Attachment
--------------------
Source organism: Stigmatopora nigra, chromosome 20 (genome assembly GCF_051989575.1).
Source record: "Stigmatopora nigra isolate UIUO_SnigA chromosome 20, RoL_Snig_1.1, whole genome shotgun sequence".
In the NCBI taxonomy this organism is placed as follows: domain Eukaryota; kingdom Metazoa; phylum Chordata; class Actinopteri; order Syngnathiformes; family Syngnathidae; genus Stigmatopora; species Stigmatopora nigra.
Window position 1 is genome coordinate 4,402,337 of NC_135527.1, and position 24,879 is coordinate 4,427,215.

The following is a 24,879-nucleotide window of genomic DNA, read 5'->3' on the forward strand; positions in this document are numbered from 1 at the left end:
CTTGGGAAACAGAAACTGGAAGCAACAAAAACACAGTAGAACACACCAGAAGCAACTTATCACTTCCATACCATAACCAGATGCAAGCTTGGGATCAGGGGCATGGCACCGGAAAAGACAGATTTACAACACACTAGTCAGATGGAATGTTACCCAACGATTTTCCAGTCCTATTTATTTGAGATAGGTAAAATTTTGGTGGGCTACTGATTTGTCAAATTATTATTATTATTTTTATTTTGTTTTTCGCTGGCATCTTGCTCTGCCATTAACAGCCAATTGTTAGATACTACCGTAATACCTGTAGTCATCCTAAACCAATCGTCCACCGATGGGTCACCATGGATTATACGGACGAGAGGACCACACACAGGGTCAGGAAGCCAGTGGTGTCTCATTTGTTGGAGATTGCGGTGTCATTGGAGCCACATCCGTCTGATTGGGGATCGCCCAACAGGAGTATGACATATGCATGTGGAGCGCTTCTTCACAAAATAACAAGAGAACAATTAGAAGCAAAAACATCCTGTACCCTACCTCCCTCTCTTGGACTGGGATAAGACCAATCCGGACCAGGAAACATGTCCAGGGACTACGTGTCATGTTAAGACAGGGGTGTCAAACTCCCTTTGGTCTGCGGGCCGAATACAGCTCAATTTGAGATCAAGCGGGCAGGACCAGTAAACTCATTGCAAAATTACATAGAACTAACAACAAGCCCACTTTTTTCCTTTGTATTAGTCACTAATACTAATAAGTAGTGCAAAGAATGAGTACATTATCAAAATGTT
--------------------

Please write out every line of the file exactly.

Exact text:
Source organism: Stigmatopora nigra, chromosome 20 (genome assembly GCF_051989575.1).
Source record: "Stigmatopora nigra isolate UIUO_SnigA chromosome 20, RoL_Snig_1.1, whole genome shotgun sequence".
In the NCBI taxonomy this organism is placed as follows: domain Eukaryota; kingdom Metazoa; phylum Chordata; class Actinopteri; order Syngnathiformes; family Syngnathidae; genus Stigmatopora; species Stigmatopora nigra.
Window position 1 is genome coordinate 4,402,337 of NC_135527.1, and position 24,879 is coordinate 4,427,215.

The following is a 24,879-nucleotide window of genomic DNA, read 5'->3' on the forward strand; positions in this document are numbered from 1 at the left end:
CTTGGGAAACAGAAACTGGAAGCAACAAAAACACAGTAGAACACACCAGAAGCAACTTATCACTTCCATACCATAACCAGATGCAAGCTTGGGATCAGGGGCATGGCACCGGAAAAGACAGATTTACAACACACTAGTCAGATGGAATGTTACCCAACGATTTTCCAGTCCTATTTATTTGAGATAGGTAAAATTTTGGTGGGCTACTGATTTGTCAAATTATTATTATTATTTTTATTTTGTTTTTCGCTGGCATCTTGCTCTGCCATTAACAGCCAATTGTTAGATACTACCGTAATACCTGTAGTCATCCTAAACCAATCGTCCACCGATGGGTCACCATGGATTATACGGACGAGAGGACCACACACAGGGTCAGGAAGCCAGTGGTGTCTCATTTGTTGGAGATTGCGGTGTCATTGGAGCCACATCCGTCTGATTGGGGATCGCCCAACAGGAGTATGACATATGCATGTGGAGCGCTTCTTCACAAAATAACAAGAGAACAATTAGAAGCAAAAACATCCTGTACCCTACCTCCCTCTCTTGGACTGGGATAAGACCAATCCGGACCAGGAAACATGTCCAGGGACTACGTGTCATGTTAAGACAGGGGTGTCAAACTCCCTTTGGTCTGCGGGCCGAATACAGCTCAATTTGAGATCAAGCGGGCAGGACCAGTAAACTCATTGCAAAATTACATAGAACTAACAACAAGCCCACTTTTTTCCTTTGTATTAGTCACTAATACTAATAAGTAGTGCAAAGAATGAGTACATTATCAAAATGTT